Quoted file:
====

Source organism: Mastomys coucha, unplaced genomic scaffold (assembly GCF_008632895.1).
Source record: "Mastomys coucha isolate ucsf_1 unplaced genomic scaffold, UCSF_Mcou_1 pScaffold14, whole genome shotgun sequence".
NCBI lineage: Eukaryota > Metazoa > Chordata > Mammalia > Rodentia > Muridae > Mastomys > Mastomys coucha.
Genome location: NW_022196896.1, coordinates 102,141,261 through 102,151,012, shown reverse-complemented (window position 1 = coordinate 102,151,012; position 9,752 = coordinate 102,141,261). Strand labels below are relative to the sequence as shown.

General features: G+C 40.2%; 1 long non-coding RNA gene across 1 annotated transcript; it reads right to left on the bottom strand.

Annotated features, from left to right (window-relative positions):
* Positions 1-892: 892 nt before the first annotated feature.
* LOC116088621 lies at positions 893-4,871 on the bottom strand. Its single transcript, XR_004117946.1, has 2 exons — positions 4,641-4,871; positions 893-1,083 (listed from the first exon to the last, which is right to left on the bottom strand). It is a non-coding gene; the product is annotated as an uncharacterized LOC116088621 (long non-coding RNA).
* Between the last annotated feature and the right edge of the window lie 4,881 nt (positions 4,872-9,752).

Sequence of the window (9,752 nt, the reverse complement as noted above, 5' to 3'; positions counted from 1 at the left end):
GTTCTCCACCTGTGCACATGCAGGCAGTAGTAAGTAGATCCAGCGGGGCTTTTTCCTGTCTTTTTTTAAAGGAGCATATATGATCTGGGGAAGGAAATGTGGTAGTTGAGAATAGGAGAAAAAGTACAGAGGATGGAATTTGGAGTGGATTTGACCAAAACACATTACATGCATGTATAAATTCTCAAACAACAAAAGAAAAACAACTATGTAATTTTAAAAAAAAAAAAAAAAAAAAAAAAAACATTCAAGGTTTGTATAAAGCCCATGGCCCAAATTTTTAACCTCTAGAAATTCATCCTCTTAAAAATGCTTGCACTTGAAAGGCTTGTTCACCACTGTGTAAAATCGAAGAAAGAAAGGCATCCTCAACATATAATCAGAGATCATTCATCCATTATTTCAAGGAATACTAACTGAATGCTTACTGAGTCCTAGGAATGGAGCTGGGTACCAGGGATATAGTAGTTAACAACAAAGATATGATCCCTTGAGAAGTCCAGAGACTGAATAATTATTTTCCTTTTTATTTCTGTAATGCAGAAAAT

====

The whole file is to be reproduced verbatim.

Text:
Source organism: Mastomys coucha, unplaced genomic scaffold (assembly GCF_008632895.1).
Source record: "Mastomys coucha isolate ucsf_1 unplaced genomic scaffold, UCSF_Mcou_1 pScaffold14, whole genome shotgun sequence".
NCBI lineage: Eukaryota > Metazoa > Chordata > Mammalia > Rodentia > Muridae > Mastomys > Mastomys coucha.
Genome location: NW_022196896.1, coordinates 102,141,261 through 102,151,012, shown reverse-complemented (window position 1 = coordinate 102,151,012; position 9,752 = coordinate 102,141,261). Strand labels below are relative to the sequence as shown.

General features: G+C 40.2%; 1 long non-coding RNA gene across 1 annotated transcript; it reads right to left on the bottom strand.

Annotated features, from left to right (window-relative positions):
* Positions 1-892: 892 nt before the first annotated feature.
* LOC116088621 lies at positions 893-4,871 on the bottom strand. Its single transcript, XR_004117946.1, has 2 exons — positions 4,641-4,871; positions 893-1,083 (listed from the first exon to the last, which is right to left on the bottom strand). It is a non-coding gene; the product is annotated as an uncharacterized LOC116088621 (long non-coding RNA).
* Between the last annotated feature and the right edge of the window lie 4,881 nt (positions 4,872-9,752).

Sequence of the window (9,752 nt, the reverse complement as noted above, 5' to 3'; positions counted from 1 at the left end):
GTTCTCCACCTGTGCACATGCAGGCAGTAGTAAGTAGATCCAGCGGGGCTTTTTCCTGTCTTTTTTTAAAGGAGCATATATGATCTGGGGAAGGAAATGTGGTAGTTGAGAATAGGAGAAAAAGTACAGAGGATGGAATTTGGAGTGGATTTGACCAAAACACATTACATGCATGTATAAATTCTCAAACAACAAAAGAAAAACAACTATGTAATTTTAAAAAAAAAAAAAAAAAAAAAAAAAACATTCAAGGTTTGTATAAAGCCCATGGCCCAAATTTTTAACCTCTAGAAATTCATCCTCTTAAAAATGCTTGCACTTGAAAGGCTTGTTCACCACTGTGTAAAATCGAAGAAAGAAAGGCATCCTCAACATATAATCAGAGATCATTCATCCATTATTTCAAGGAATACTAACTGAATGCTTACTGAGTCCTAGGAATGGAGCTGGGTACCAGGGATATAGTAGTTAACAACAAAGATATGATCCCTTGAGAAGTCCAGAGACTGAATAATTATTTTCCTTTTTATTTCTGTAATGCAGAAAAT